For Electric DADGAD that feels similar to 10s,
.011 – .014 – .017 – .026w – .036 – .050 – GET IT HERE
For Acoustic DADGAD that feels similar to 12s,
.013 – .017 – .024w – .032 – .042 – .056 – GET IT HERE
To dial in something personalized for your particular guitar, you’re welcome to use our free string tension calculator, or fill out our Gauge Advice form and one of our string tension experts will do it for you.
A nice, easy rule of thumb is to take strings one, two, and six from a set that’s a full gauge higher than whatever set you’re typically using and plug those into the set that you’re typically using. For example, if we’re using a set of 10s in standard, we would use the first, second, and sixth strings from a set of 11s instead. While buying two packs is not as easy as buying one, this might give you a use for all those spare strings laying around from your last experiment.
Here, take this!
There is a wealth of information online when it comes to learning guitar (obviously, here we are) and DADGAD has no shortage of information. While the fun of exploring is limitless, it can’t hurt to have a map of the paths people already made.
Click here for a beautifully made collection of DADGAD tuning chord shapes
Click here for an introduction to Celtic guitar in DADGAD tuning
Here are a few songs in DADGAD, these are good places to get the sound in your ear and the feeling in your hands – let us know what we missed!
Kashmir – Led Zeppelin
Black Mountain Side – Led Zeppelin
You Turn Me On I’m a Radio – Joni Mitchell
Photograph – Ed Sheeran
Circle – Slipknot
Ain’t No Grave – Johnny Cash
Dear Maria Count Me In – All Time Low
Sligo Creek – Al Petteway
Dia Libre – Pierre Bensusan
Black And White – Niall Horan
Drifting – Andy McKee
Norwegian Wood (Acoustic) – Colin Hay
White Summer – Led Zeppelin
Given To Fly – Pearl Jam
One Brown Mouse – Jethro Tull
Abacus – Fionn Regan
Tell Her This – Del Amitri
The Only Boy Awake – Meadows
Treetop Flyer – Stephen Stills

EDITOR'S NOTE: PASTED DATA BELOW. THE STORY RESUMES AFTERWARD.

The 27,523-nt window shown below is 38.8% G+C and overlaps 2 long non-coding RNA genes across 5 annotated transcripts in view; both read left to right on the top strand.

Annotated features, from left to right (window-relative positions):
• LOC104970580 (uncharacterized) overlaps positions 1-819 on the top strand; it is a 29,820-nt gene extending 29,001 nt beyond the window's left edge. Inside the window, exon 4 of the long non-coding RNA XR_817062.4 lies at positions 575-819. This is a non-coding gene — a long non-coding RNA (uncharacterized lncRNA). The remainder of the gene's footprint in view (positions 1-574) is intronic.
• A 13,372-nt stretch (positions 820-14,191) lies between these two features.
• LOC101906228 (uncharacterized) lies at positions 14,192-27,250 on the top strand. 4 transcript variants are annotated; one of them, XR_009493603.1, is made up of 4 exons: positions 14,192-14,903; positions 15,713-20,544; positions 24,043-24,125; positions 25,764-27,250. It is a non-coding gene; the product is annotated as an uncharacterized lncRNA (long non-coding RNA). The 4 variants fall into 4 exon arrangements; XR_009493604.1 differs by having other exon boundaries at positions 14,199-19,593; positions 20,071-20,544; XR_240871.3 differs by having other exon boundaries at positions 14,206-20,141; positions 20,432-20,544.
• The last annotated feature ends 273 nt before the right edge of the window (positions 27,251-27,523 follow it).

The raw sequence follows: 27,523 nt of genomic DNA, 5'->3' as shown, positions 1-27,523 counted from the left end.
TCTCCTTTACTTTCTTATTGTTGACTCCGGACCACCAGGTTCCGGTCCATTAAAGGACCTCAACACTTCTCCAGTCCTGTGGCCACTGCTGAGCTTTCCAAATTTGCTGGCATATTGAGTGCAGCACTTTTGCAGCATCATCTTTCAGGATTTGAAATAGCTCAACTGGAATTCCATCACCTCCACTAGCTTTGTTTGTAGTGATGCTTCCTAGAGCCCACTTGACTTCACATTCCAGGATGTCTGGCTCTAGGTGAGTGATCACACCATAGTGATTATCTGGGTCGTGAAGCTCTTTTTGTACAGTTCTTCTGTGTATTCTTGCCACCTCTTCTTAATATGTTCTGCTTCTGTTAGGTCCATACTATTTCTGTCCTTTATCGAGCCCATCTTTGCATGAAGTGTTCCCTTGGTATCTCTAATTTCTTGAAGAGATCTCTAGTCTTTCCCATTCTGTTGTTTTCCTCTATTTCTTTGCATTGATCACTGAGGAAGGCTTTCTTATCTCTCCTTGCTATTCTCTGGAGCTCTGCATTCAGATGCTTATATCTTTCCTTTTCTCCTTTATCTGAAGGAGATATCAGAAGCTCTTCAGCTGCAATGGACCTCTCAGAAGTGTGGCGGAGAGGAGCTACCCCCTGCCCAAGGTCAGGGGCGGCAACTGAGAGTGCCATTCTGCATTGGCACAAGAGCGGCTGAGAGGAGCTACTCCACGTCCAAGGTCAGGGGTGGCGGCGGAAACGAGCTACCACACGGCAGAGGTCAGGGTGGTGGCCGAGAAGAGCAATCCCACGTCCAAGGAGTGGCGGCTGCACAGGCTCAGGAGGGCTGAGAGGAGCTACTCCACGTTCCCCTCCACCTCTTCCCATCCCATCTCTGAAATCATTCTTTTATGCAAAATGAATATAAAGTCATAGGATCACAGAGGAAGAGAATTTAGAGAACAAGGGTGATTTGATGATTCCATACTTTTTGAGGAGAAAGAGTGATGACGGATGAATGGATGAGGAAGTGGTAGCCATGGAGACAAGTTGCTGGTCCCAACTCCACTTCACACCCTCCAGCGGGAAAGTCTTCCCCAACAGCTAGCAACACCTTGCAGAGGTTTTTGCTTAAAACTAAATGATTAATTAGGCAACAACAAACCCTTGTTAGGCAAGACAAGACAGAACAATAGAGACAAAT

Knock on Wood – Justin King
Neil Young – Goin’ Back
Ani DiFranco – If It Isn’t Her
Michael Hedges – Peg Leg Speed King
Bert Jansch – St. Fiacre
Adrian Legg – Tune For Derrol
El McMeen – Humours Of Ballyloughlin
Eileen Niehouse – Carolan’s Draught
Oasis – Quick Peeper
Al Petteway – Waltz For Rebecca
Chris Proctor – 704
Preston Reed – Train
John Renbourn – Lindsay
Don Ross – Tierra Maya
Chris Rosser – Cherokee Ridge
John Sherman – Rascally Rabbit
Martin Simpson – Bright Morning Stars
Martin Simpson – Watch The Stars
Doug Smith – August 23rd
Standard Planxty – Charles Coote
David Surette – Bourree
Richard Thompson – McCloud’s Reel
Jim Tozier Archibald – McDonald of Keppoch
Train – Death of Queen Jane
Buzz Turner – Canterbury Hill
David Wilcox – Western Ridge
Brooks Williams – Before Coffe
Doug Young Down – the Salley Gardens
Jethro Tull – Cold Wind to Valhalla
Mark Grundhoefer – Loma de Oro
Lawrence Juber – Georgia On My Mind
Give it a try on your own.
We hope this article inspires you in some way to pick up DADGAD, or a different alternate tuning and brings you to make different music than you would have before. One issue that I see a lot with guitarists is that I think certain tunings get locked into canon as a certain thing. When people play in DADGAD they’re trying to only play very Celtic music or certain Jimmy Page tracks, but they don’t necessarily take the time it deserves to explore further.
Wherever you are in your playing journey, don’t be afraid to try different things and more than anything, don’t get locked into what you think something is supposed to be used for just because it’s been used for that in the past. Tread new grounds bravely, in DADGAD!
Want to dive in deeper?
We made a video all about DADGAD tuning for the Stringjoy YouTube Channel, check it out here…